2013 Gardening Notes

January and February has seen waves of warm weather alternating with cold. With temperatures rising into the 70s at times, winter landscape was tricked into showing some green. Even our weed lawn sprang into verdant purple bloom this month. However, there was also enough rainfall to entice some of the herbaceous plants to put out new growth, as seen in the pot of Oriental Limelight artemisia growing on our doorstep. I expect to see one or two more cold snaps before we permanently warm up for March and outdoor planting. As of this morning, I rescued a cutting from my old succulent planter to place into a tiny sake cup for planting. If it takes root, I’ll be able to resurrect one of the winter-killed plants.

Leeks are so robust! These are three roots I saved from the kitchen scraps and dunked in some water.

2/7/2013 Leek Bulbs 1 2/7/2013 Leek Bulbs 2 2/7/2013 Leek Bulbs 3

Spring is coming…the evidence in photos below.

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Wishlist plants: Golden Japanese Stone Crop (Sedum makinoi Ogon) and Bleeding Heart ‘Golden Heart (Dicentra spectabilis).

Who ate my garlic chives?

I noticed something nibbled the tops off my garlic chives last week. I inspected it this morning and noticed it was growing back. I can’t think of anything roaming about in the cold, wet few days that feasts on garlic chives.  One of the variegated society garlic clumps nearly got uprooted since it had been in the way. (I have several common chives potted up that were untouched.)

12/20/2011 Chives, Mums & Asters (1)

Asters and mums are making a second round of blooms. Obviously not as floriferous as the first round, especially since I neglected to deadhead them.

12/20/2011 Chives, Mums & Asters (2) 12/20/2011 Chives, Mums & Asters (4)

The larkspur seedlings are coming along…I’m thinking of uprooting the yarrow in this bed and replacing it with a stand of angelonia come spring.

12/20/2011 Chives, Mums & Asters (3)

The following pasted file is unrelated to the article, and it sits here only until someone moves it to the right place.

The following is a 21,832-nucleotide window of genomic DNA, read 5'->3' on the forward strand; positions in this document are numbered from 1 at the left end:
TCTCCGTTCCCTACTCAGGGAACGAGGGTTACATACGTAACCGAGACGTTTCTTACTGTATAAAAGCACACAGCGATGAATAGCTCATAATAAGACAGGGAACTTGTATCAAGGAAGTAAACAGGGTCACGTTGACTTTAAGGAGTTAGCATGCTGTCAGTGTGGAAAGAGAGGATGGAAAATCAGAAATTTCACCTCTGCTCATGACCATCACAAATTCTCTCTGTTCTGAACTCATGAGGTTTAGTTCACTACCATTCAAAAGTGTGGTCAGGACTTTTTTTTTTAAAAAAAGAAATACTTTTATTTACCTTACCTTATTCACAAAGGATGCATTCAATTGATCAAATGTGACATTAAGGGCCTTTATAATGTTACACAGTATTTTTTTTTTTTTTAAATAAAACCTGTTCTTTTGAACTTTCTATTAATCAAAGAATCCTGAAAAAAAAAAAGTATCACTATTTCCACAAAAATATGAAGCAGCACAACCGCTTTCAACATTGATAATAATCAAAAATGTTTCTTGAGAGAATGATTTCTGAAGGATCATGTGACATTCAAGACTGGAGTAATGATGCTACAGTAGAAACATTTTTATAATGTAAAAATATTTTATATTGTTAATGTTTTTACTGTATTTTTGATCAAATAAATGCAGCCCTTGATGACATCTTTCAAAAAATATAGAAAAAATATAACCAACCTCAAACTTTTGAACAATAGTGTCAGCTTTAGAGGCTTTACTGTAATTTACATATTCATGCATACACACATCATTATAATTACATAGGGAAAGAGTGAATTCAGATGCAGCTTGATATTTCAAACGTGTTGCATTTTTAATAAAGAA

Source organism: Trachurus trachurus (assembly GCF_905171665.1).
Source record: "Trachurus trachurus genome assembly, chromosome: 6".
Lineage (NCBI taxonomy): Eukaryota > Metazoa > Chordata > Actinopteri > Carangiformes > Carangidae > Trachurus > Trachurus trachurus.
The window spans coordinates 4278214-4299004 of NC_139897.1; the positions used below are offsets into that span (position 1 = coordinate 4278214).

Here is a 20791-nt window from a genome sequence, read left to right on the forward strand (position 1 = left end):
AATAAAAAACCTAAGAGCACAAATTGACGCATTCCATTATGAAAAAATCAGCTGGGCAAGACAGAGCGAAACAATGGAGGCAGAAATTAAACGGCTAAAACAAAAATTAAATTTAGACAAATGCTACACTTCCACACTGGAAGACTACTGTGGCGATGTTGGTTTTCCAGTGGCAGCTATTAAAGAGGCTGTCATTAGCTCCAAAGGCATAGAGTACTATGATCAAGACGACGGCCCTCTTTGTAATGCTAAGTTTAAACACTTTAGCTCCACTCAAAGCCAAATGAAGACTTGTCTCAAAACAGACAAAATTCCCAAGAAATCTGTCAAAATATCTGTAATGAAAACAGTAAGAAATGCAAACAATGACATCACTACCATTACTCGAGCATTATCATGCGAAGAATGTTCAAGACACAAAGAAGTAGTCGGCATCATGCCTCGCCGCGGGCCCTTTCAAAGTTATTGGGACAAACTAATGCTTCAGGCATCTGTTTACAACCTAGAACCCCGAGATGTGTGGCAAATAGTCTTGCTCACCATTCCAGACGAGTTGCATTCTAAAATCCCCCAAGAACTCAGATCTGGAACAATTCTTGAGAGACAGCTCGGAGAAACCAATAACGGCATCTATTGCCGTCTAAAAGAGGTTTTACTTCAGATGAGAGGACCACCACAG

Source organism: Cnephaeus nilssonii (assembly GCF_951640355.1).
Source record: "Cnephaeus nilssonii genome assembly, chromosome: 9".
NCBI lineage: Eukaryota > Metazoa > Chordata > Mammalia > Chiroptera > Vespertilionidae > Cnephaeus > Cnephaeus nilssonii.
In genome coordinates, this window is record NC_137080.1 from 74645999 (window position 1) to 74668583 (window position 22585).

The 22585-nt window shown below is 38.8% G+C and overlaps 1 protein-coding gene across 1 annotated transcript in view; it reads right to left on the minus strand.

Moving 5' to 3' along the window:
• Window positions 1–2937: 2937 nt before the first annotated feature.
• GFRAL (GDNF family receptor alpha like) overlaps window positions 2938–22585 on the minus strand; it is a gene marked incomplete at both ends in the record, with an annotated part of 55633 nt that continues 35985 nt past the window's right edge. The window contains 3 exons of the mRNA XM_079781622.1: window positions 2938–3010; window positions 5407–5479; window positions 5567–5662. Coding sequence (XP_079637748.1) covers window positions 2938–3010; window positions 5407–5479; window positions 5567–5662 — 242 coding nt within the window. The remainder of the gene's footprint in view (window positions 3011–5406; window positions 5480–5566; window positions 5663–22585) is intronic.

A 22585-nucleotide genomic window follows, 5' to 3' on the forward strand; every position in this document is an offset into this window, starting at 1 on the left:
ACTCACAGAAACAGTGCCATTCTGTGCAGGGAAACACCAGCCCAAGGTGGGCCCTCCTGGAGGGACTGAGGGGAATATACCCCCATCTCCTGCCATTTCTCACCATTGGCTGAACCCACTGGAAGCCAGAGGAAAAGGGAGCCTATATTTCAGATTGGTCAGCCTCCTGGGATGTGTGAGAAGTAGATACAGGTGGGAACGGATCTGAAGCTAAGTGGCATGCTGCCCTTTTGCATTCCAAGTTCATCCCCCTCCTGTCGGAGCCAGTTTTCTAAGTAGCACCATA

Freeze alert

After deceptively mild weather for the Thanksgiving, it was evident that we were experiencing our last patches of warm weather before the cold front hit this weekend. My holiday shopping weekend was cut short by sudden drops in temperature, and I knew I would have to bring in my plants for the last time this year.

11/29/2011 Freeze Alert (1) 11/29/2011 Freeze Alert (2)

I missed the opportunity to bring in the eggplant yesterday, so I had to rush it into the bathroom greenhouse to see if it could be rescued. I’m not sure if the fruit will make it. It’s pretty short for what I’m used to in Chinese eggplants.

11/29/2011 Freeze Alert (3) 11/29/2011 Freeze Alert (4) 11/29/2011 Freeze Alert (5)

Outdoors, the damage from the overnight frosts has manifested into dead/wilted potato and basil plants. The traditional large leaf basils like Red Rubin and Genovese experienced the most damage. The lime, Pesto Perpetuo and Thai basil display browning less so. One of the Thai basil specimens appears to be laughing off the cold; but sooner or later, all the basils will be done.

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The succulent planter seems to be hanging on. Whereas the petunia/caladium planter bowl shows signs of receding.

11/29/2011 Freeze Alert (10) 11/29/2011 Freeze Alert (11)

I found a surprise greeting me at one of the asters in the blue bed. A few blooms hid at the base of the plant, near the mulch line. I believe this one was Aster novi-belgii Believer.

11/29/2011 Freeze Alert (13) 11/29/2011 Freeze Alert (14)

Pansies, violas, ornamental kale, petunias, miscellaneous herbs, foxtail ferns, loropetalum, are all still hanging in there. The dusty millers must be enjoying their new location and this cool weather; they have doubled in size since I moved them from the front flower bed. I guess they prefer the protection. I expected the lemon verbena to die back down since it’s considered an annual, but it seems to enduring in the mixed planter box along with the chives, golden oregano, and aster cuttings. (Those are the remaining vincas hanging over from a neighboring planter. And a Red Rubin basil hiding out as well!)

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What a difference A/C makes